As Andy climbed out of the pickup his crew gave him a hard time. Tony spoke first, “Yep, now you show up since the car is race ready.” Todd chimed in as well, “Who was the blonde driving the pickup? I don’t remember seeing her before.”
“Oh she’s a girl I knew from high school,” Andy said. “We met outside of Dingus on the patio there and next thing I know I’m at her house.”
“I hope you saved up something for the race tonight lover boy,” poked Steve. Steve Bennett was known for his orneriness. “When we said we wanted to race Knoxville for points this year and we picked you as our driver, we thought we would be a little closer than fourth in points and no wins at halfway through the season.” Steve was really digging into the kid now.
“I thought the plan was to race for wins and let the points fall where they may,” said Andy.
“You know I ain’t seen a win yet either here,” said Steve.
“You know that Dad wants to win a track championship at Knoxville pretty bad,” said Todd. “It’s one thing he hasn’t done in his career yet and he’s been racing here for a long time.”
“I’ve heard all this already, what’s got into you guys today?” spoke Andy calmly trying to put out this fire.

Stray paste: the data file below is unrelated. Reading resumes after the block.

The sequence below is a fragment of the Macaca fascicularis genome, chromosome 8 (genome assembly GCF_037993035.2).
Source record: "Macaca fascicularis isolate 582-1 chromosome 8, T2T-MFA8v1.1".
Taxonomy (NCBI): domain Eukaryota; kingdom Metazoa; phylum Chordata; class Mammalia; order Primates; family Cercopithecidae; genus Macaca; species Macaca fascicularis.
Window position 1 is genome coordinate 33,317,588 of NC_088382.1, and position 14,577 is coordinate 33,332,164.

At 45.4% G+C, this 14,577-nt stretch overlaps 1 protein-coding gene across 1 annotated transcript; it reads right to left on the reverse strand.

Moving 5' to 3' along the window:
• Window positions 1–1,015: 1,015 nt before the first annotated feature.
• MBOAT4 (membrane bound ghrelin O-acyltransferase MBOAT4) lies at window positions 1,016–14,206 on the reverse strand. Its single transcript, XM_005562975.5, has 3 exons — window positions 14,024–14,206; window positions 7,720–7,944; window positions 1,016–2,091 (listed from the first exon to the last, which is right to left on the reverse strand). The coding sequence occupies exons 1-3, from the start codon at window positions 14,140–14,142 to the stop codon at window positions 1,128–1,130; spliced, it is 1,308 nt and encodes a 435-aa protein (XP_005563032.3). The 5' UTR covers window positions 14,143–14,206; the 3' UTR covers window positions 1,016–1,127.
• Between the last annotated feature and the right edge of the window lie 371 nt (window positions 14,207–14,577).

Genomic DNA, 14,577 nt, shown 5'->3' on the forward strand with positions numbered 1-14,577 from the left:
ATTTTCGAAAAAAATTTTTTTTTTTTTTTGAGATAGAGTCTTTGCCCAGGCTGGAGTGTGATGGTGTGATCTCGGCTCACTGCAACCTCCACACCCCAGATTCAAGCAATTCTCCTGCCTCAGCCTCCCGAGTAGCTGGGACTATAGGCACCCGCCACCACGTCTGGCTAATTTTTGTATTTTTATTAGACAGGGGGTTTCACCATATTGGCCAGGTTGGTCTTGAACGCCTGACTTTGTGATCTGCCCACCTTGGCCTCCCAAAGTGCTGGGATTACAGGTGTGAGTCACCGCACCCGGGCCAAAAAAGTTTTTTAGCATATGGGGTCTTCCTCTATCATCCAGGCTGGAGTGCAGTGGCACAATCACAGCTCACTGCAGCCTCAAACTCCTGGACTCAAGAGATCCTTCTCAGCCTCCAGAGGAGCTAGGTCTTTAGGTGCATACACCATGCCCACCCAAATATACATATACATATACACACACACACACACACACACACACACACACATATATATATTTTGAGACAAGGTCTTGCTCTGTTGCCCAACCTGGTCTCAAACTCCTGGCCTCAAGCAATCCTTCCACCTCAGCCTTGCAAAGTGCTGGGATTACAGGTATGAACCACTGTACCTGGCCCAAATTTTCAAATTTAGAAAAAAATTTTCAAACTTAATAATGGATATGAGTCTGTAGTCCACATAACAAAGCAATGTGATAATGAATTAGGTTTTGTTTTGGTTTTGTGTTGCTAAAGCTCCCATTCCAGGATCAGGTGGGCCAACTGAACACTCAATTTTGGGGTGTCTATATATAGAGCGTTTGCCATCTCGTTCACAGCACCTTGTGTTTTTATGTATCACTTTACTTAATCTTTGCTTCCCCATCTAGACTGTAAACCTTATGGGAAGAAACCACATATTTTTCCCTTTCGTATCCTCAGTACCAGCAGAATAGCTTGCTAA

“Oh the ol’ man is just giving you some grief,” said Tony. “We’re hot and tired. We slept in a camper with no air conditioning last night, so maybe we’re a little cranky. And we’re all jealous you spent the night in the air conditioning with that blonde.”
Andy had enough of the teasing, “Lets just get to the track and sign in, I’m hungry.”
Once the car was rolling around for hot laps Andy felt a shove from behind, it was his old nemesis Kenny Martin saying hello. Andy shook his head and said to himself, “Why does that guy have to try to rattle my cage?” Martin was the guy who drove his right rear over his left front earlier in the season on an ill-timed slide job, which sent him into the turn two fence destroying the frame of the car.
After parking in the pits Steve gave Andy instructions. “Well, we go out fifth for time trials, track seems like it has more moisture in it than usual for a July race, maybe the humidity will hold that moisture in all night. Lets go easy in the time trials since we have the early draw, we don’t want fast time on a narrow track like this, it will be tough to pass in the heat race.” Andy agreed with a nod.
It worked out well in time trials as Andy timed the car fifth quick and the invert drawn was a ten for the feature. Steve was again giving strategy to his driver, “We’re still going to have to start in the third row of the heat, but with only 23 cars here tonight, we won’t have a B-main anyway, so take it easy in the heat race boy.” Getting a bit annoyed by now, Andy once again gave a nod yes.